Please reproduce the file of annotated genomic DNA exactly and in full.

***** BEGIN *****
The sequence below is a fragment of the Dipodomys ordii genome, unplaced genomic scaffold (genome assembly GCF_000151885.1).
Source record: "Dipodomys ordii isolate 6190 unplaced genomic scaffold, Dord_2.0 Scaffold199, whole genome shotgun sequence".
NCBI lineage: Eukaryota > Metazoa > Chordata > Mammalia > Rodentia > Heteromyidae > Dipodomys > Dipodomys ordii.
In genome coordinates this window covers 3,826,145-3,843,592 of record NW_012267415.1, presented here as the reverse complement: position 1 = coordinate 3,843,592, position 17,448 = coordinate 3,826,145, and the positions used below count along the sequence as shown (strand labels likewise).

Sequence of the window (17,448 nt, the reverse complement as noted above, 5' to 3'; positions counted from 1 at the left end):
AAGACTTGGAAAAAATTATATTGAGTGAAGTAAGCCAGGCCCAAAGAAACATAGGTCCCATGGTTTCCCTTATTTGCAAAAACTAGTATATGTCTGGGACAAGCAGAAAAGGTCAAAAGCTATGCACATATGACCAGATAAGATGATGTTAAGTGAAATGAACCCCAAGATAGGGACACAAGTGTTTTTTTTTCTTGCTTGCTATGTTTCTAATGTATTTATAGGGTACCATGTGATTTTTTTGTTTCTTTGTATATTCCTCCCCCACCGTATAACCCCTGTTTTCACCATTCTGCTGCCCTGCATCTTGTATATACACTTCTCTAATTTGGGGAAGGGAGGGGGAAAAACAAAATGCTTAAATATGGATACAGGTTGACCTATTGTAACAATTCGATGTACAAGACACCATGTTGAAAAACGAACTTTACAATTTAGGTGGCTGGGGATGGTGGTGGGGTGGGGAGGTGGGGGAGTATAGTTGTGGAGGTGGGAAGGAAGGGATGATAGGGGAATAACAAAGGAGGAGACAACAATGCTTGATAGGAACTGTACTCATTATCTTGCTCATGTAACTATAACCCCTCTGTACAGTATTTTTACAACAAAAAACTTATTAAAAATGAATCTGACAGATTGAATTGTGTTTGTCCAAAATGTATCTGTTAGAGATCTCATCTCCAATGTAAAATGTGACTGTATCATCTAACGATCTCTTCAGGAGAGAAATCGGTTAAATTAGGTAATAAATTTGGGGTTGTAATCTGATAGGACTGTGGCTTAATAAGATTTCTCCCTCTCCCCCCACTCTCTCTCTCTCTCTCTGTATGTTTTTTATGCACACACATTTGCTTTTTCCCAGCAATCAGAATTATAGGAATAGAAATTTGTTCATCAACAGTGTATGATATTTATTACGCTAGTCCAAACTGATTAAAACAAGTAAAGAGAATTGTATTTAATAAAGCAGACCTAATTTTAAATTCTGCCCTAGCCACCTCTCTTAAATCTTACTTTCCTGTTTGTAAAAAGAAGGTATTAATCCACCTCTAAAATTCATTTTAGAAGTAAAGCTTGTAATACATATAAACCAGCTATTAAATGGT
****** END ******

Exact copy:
The sequence below is a fragment of the Dipodomys ordii genome, unplaced genomic scaffold (genome assembly GCF_000151885.1).
Source record: "Dipodomys ordii isolate 6190 unplaced genomic scaffold, Dord_2.0 Scaffold199, whole genome shotgun sequence".
NCBI lineage: Eukaryota > Metazoa > Chordata > Mammalia > Rodentia > Heteromyidae > Dipodomys > Dipodomys ordii.
In genome coordinates this window covers 3,826,145-3,843,592 of record NW_012267415.1, presented here as the reverse complement: position 1 = coordinate 3,843,592, position 17,448 = coordinate 3,826,145, and the positions used below count along the sequence as shown (strand labels likewise).

Sequence of the window (17,448 nt, the reverse complement as noted above, 5' to 3'; positions counted from 1 at the left end):
AAGACTTGGAAAAAATTATATTGAGTGAAGTAAGCCAGGCCCAAAGAAACATAGGTCCCATGGTTTCCCTTATTTGCAAAAACTAGTATATGTCTGGGACAAGCAGAAAAGGTCAAAAGCTATGCACATATGACCAGATAAGATGATGTTAAGTGAAATGAACCCCAAGATAGGGACACAAGTGTTTTTTTTTCTTGCTTGCTATGTTTCTAATGTATTTATAGGGTACCATGTGATTTTTTTGTTTCTTTGTATATTCCTCCCCCACCGTATAACCCCTGTTTTCACCATTCTGCTGCCCTGCATCTTGTATATACACTTCTCTAATTTGGGGAAGGGAGGGGGAAAAACAAAATGCTTAAATATGGATACAGGTTGACCTATTGTAACAATTCGATGTACAAGACACCATGTTGAAAAACGAACTTTACAATTTAGGTGGCTGGGGATGGTGGTGGGGTGGGGAGGTGGGGGAGTATAGTTGTGGAGGTGGGAAGGAAGGGATGATAGGGGAATAACAAAGGAGGAGACAACAATGCTTGATAGGAACTGTACTCATTATCTTGCTCATGTAACTATAACCCCTCTGTACAGTATTTTTACAACAAAAAACTTATTAAAAATGAATCTGACAGATTGAATTGTGTTTGTCCAAAATGTATCTGTTAGAGATCTCATCTCCAATGTAAAATGTGACTGTATCATCTAACGATCTCTTCAGGAGAGAAATCGGTTAAATTAGGTAATAAATTTGGGGTTGTAATCTGATAGGACTGTGGCTTAATAAGATTTCTCCCTCTCCCCCCACTCTCTCTCTCTCTCTCTGTATGTTTTTTATGCACACACATTTGCTTTTTCCCAGCAATCAGAATTATAGGAATAGAAATTTGTTCATCAACAGTGTATGATATTTATTACGCTAGTCCAAACTGATTAAAACAAGTAAAGAGAATTGTATTTAATAAAGCAGACCTAATTTTAAATTCTGCCCTAGCCACCTCTCTTAAATCTTACTTTCCTGTTTGTAAAAAGAAGGTATTAATCCACCTCTAAAATTCATTTTAGAAGTAAAGCTTGTAATACATATAAACCAGCTATTAAATGGT